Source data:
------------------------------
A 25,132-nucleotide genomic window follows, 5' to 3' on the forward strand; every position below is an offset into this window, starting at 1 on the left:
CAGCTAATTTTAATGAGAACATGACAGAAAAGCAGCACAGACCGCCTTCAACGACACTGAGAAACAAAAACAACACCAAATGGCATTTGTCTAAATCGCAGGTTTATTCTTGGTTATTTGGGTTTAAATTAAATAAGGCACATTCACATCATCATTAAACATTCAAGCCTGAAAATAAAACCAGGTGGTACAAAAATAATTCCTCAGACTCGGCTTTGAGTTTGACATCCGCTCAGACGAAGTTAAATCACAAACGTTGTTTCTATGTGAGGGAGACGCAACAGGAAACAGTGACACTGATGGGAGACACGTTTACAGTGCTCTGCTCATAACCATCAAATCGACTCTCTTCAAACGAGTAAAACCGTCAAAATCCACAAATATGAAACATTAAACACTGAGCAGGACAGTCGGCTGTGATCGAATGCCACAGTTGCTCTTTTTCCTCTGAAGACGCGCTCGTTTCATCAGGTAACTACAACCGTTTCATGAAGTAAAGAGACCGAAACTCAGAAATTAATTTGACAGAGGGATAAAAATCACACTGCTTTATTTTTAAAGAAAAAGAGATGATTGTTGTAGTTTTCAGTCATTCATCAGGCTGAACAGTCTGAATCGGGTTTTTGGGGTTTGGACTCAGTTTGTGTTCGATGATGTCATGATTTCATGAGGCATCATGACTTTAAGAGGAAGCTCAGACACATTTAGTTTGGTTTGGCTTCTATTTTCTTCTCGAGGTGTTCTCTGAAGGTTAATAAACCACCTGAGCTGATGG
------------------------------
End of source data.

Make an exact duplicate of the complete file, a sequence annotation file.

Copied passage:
A 25,132-nucleotide genomic window follows, 5' to 3' on the forward strand; every position below is an offset into this window, starting at 1 on the left:
CAGCTAATTTTAATGAGAACATGACAGAAAAGCAGCACAGACCGCCTTCAACGACACTGAGAAACAAAAACAACACCAAATGGCATTTGTCTAAATCGCAGGTTTATTCTTGGTTATTTGGGTTTAAATTAAATAAGGCACATTCACATCATCATTAAACATTCAAGCCTGAAAATAAAACCAGGTGGTACAAAAATAATTCCTCAGACTCGGCTTTGAGTTTGACATCCGCTCAGACGAAGTTAAATCACAAACGTTGTTTCTATGTGAGGGAGACGCAACAGGAAACAGTGACACTGATGGGAGACACGTTTACAGTGCTCTGCTCATAACCATCAAATCGACTCTCTTCAAACGAGTAAAACCGTCAAAATCCACAAATATGAAACATTAAACACTGAGCAGGACAGTCGGCTGTGATCGAATGCCACAGTTGCTCTTTTTCCTCTGAAGACGCGCTCGTTTCATCAGGTAACTACAACCGTTTCATGAAGTAAAGAGACCGAAACTCAGAAATTAATTTGACAGAGGGATAAAAATCACACTGCTTTATTTTTAAAGAAAAAGAGATGATTGTTGTAGTTTTCAGTCATTCATCAGGCTGAACAGTCTGAATCGGGTTTTTGGGGTTTGGACTCAGTTTGTGTTCGATGATGTCATGATTTCATGAGGCATCATGACTTTAAGAGGAAGCTCAGACACATTTAGTTTGGTTTGGCTTCTATTTTCTTCTCGAGGTGTTCTCTGAAGGTTAATAAACCACCTGAGCTGATGG